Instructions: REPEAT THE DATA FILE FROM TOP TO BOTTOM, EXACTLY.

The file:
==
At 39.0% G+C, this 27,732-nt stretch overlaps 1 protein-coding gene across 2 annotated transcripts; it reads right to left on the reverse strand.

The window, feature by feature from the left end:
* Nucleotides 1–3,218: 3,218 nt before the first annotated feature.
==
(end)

At 39.0% G+C, this 27,732-nt stretch overlaps 1 protein-coding gene across 2 annotated transcripts; it reads right to left on the reverse strand.

The window, feature by feature from the left end:
* Nucleotides 1–3,218: 3,218 nt before the first annotated feature.